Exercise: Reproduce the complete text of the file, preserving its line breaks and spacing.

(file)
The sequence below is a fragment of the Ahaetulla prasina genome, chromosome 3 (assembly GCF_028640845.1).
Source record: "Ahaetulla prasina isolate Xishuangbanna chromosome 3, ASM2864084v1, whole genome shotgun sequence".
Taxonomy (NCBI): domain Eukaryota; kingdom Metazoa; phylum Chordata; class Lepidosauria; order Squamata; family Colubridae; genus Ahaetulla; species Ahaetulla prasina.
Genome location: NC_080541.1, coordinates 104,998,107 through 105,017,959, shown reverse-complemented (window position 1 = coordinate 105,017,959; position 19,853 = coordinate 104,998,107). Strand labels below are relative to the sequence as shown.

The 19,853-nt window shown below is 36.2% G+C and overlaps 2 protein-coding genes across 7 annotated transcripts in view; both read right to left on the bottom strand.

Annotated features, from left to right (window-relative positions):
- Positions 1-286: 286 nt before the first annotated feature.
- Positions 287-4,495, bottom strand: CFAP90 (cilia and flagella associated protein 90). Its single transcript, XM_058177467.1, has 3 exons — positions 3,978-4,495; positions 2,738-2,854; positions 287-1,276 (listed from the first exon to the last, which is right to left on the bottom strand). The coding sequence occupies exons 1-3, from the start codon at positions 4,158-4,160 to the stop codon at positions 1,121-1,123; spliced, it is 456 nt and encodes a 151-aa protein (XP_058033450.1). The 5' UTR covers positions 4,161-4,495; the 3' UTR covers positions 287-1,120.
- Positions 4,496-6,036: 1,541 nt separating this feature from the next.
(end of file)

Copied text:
The sequence below is a fragment of the Ahaetulla prasina genome, chromosome 3 (assembly GCF_028640845.1).
Source record: "Ahaetulla prasina isolate Xishuangbanna chromosome 3, ASM2864084v1, whole genome shotgun sequence".
Taxonomy (NCBI): domain Eukaryota; kingdom Metazoa; phylum Chordata; class Lepidosauria; order Squamata; family Colubridae; genus Ahaetulla; species Ahaetulla prasina.
Genome location: NC_080541.1, coordinates 104,998,107 through 105,017,959, shown reverse-complemented (window position 1 = coordinate 105,017,959; position 19,853 = coordinate 104,998,107). Strand labels below are relative to the sequence as shown.

The 19,853-nt window shown below is 36.2% G+C and overlaps 2 protein-coding genes across 7 annotated transcripts in view; both read right to left on the bottom strand.

Annotated features, from left to right (window-relative positions):
- Positions 1-286: 286 nt before the first annotated feature.
- Positions 287-4,495, bottom strand: CFAP90 (cilia and flagella associated protein 90). Its single transcript, XM_058177467.1, has 3 exons — positions 3,978-4,495; positions 2,738-2,854; positions 287-1,276 (listed from the first exon to the last, which is right to left on the bottom strand). The coding sequence occupies exons 1-3, from the start codon at positions 4,158-4,160 to the stop codon at positions 1,121-1,123; spliced, it is 456 nt and encodes a 151-aa protein (XP_058033450.1). The 5' UTR covers positions 4,161-4,495; the 3' UTR covers positions 287-1,120.
- Positions 4,496-6,036: 1,541 nt separating this feature from the next.